Finding a natural tick repellent became a big priority for us. We wanted to hike and camp in the woods without fear of contracting Lyme disease, and the toxicity of medications available for this concerned us. Dogs that got them seemed sick in a few days. Long ago we gave up on commercially available bug sprays that use DEET, Permethrin and other insecticides on our skin. Clearly risky. We didn’t want to give such things to our dog.
It turns out that applying an inexpensive essential oil to skin or fur will do it. The oil is called Rose Geranium (aka Geranium Bourbon). It repels human and canine ticks so well that some users report going through infested (even ticks with Lyme disease) areas for years and finding zero ticks when they use it, and many ticks when they don’t.
You can rub a few drops on yourself, although I find it easier to put it into a small spray bottle, combined with other oils or use it by itself. The smell is pleasant. The recipe is at the page bottom, along with recipes for sprays that repel many insects. Here is the report from the scientific study that showed Rose Geranium to be an effective, natural tick repellent. And did I say inexpensive?
Tick Repellent recipe
Mix the above in a bottle you can seal and shake. After shaking, place in a spray bottle. A four-ounce bottle works well and lasts.
Tick/Bug Combination recipe
Different essential oils work better on different pests. The oil mixtures listed below are effective for a wide range of insects. The recipes below use several different oils to protect from ticks, mosquitoes, fleas, mites, grubs, no-see-ems, nats, and hopefully all their insect cousins. All the oils are inexpensive. A small amount will make gallons of spray.
Find the combination that works for you in your region of the country. You could even experiment to create a customized insect repellent. Although ticks are the most common way for people to contract Lyme Disease, they are not the only way. It is also possible for Lyme to be transmitted by spiders, fleas, mites, and even mosquitoes, although we don’t know how often this occurs.
Mix the following in a bottle you can seal and shake. After shaking, place in a spray bottle. A four-ounce bottle works well.
Powerful Benefits from these Essential Oils
These oils have powerful benefits as well, and are used in holistic medicine and aromatherapy to fight diseases and for their healing properties.
Antisceptic Although it does not kill mosquitoes, citronella is as effective as DEET in repelling mosquitoes (including the dreaded Aedes aegypti which spreads diseases like dengue fever, chikungunya, and yellow fever), ticks, and other insects. Protection lasts 2 to 3 hours. In medicine and aromatherapy, citronella is used to provide relief from anxiety, headaches, muscle spasms, cramps, as well as other things.
Cinnamon Leaf Oil:
Antisceptic. More effective than DEET at repelling and killing mosquitoes. Repels bed bugs. In aromatherapy is used to improve circulation and oxygen flow to the cells, for relieving nausea, upset stomach, and diarrhea.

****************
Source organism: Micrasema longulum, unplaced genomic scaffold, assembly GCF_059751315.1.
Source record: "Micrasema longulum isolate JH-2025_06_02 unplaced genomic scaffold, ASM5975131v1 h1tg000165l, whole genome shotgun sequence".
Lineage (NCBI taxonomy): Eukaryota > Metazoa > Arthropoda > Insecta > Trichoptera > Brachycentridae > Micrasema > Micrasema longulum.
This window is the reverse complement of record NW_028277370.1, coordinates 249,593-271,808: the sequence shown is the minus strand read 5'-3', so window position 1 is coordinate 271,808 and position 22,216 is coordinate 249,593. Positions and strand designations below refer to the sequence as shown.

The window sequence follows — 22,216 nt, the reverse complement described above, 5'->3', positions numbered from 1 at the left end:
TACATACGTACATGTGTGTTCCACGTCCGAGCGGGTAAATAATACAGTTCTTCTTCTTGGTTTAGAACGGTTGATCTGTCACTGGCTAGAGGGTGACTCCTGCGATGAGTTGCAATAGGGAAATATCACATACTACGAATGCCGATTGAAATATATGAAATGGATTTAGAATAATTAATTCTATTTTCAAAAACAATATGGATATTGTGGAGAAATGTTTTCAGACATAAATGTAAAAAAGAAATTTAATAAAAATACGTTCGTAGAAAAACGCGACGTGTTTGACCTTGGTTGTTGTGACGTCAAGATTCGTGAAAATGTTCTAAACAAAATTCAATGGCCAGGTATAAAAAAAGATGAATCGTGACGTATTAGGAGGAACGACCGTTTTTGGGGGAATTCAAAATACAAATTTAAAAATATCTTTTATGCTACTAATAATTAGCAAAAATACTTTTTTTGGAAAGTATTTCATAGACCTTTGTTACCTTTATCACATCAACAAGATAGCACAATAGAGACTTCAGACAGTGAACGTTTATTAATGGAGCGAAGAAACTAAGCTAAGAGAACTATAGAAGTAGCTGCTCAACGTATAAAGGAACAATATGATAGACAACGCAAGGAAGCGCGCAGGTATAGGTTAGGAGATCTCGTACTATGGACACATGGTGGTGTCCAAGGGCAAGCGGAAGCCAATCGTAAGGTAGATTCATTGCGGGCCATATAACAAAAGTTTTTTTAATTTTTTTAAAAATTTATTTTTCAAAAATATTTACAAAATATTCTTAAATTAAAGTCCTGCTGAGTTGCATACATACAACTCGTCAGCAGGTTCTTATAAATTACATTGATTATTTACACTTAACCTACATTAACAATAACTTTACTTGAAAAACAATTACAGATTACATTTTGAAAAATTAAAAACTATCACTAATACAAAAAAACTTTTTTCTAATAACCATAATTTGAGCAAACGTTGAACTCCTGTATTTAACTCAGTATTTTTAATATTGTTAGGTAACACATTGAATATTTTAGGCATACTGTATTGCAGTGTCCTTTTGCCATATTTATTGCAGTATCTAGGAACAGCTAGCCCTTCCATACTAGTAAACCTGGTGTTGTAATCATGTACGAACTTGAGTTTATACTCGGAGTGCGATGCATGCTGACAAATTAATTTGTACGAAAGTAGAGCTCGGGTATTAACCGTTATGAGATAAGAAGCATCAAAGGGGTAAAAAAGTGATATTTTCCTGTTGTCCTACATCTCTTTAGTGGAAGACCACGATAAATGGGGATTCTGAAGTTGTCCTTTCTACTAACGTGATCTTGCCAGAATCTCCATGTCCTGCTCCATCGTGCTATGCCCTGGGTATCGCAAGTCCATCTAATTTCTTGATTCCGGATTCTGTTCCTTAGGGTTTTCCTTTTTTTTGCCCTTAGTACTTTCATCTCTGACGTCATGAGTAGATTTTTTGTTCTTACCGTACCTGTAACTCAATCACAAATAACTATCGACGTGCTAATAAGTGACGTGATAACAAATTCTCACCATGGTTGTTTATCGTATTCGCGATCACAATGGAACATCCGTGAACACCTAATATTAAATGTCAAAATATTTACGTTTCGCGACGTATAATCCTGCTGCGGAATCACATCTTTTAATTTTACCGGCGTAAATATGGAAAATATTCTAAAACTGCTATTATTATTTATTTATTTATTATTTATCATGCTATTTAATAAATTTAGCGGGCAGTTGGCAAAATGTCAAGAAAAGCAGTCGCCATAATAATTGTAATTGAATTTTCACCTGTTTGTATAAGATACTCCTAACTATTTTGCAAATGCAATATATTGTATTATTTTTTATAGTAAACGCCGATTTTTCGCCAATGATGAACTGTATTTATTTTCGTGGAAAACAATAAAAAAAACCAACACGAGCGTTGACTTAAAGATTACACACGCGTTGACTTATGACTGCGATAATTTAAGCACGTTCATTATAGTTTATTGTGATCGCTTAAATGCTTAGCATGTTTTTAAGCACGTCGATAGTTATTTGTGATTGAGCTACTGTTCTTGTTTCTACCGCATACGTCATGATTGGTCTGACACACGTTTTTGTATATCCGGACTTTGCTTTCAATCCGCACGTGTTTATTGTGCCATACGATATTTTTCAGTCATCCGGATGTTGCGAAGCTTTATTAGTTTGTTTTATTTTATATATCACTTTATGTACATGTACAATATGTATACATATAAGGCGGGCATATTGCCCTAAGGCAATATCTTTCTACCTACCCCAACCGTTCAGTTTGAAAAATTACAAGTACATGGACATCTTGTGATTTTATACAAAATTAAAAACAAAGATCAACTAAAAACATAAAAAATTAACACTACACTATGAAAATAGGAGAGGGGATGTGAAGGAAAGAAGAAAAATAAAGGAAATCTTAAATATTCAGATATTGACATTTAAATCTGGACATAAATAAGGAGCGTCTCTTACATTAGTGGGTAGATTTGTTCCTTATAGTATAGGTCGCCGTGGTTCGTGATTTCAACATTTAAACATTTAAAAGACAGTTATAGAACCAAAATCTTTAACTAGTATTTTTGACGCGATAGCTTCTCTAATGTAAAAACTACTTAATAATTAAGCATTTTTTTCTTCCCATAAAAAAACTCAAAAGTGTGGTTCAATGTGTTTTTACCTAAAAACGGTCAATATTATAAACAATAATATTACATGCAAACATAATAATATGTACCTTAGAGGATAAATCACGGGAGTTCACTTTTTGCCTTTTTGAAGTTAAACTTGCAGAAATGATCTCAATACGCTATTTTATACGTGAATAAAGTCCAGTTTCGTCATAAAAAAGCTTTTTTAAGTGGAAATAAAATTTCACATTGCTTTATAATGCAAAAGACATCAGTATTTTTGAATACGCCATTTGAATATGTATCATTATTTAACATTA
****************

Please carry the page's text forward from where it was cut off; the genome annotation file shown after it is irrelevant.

In 1948, the United States officially registered eucalyptus oil as an insecticide and miticide (one that kills mites and ticks). For healing mucus membranes (such as irritated and swollen by allergies and asthma), apply a drop of eucalyptus oil on an organic cotton ball and sniff it several times a day. You can also add a few drops to water in a bath or in a nebulizer as steam therapy. It is nontoxic, but can be irritating in larger quantities. Click for more on natural tick repellents.
How to apply
Our vet suggested an easy way to apply it: use moist towelettes or baby wipes. This makes it easier to cover an animal’s fur, which does not spread the oil as easily as bare skin.
For humans, spray areas of exposed skin. You can spread it with your fingers, if that’s helpful.
Osimitz, T.G., Murphy, J.V., Neurological Effects Associated with Use of the Insect Repellent N, N-Diethyl-m-toluamide (DEET), 1997, Vol. 35, No. 5, Pages 435-441.
Sudakin DL, Trevathan WR, DEET: A Review and Update of Safety and Risk in the General Population. J Toxicol Clin Toxicol, 2003, Vol. 41, No. 6 , Pages 831-839
Nerio LS, Olivero-Verbel J, Stashenko E., Repellent activity of essential oils: a review. Bioresour Technol. 2010 Jan;101(1):372-8. Epub 2009 Sep 2.
Maia MF, Moore SJ., Plant-based insect repellents: a review of their efficacy, development and testing. Malar J. 2011 Mar 15;10 Suppl 1:S11.
MayoClinic.com. “Mosquito bites: Prevention”. May 2008.
Müller GC, Junnila A, Kravchenko VD, Revay EE, Butler J, Orlova OB, Weiss RW, Schlein Y. “Ability of essential oil candles to repel biting insects in high and low biting pressure environments.” J Am Mosq Control Assoc. 2008 24(1):154-60.
Nerio LS, Olivero-Verbel J, Stashenko E. “Repellent activity of essential oils: a review.” Bioresour Technol. 2010 101(1):372-8.
Tawatsin A, Wratten SD, Scott RR, Thavara U, Techadamrongsin Y. “Repellency of volatile oils from plants against three mosquito vectors.” J Vector Ecol. 2001 26(1):76-82.
Trongtokit Y, Rongsriyam Y, Komalamisra N, Apiwathnasorn C. “Comparative repellency of 38 essential oils against mosquito bites.” Phytother Res. 2005 19(4):303-9.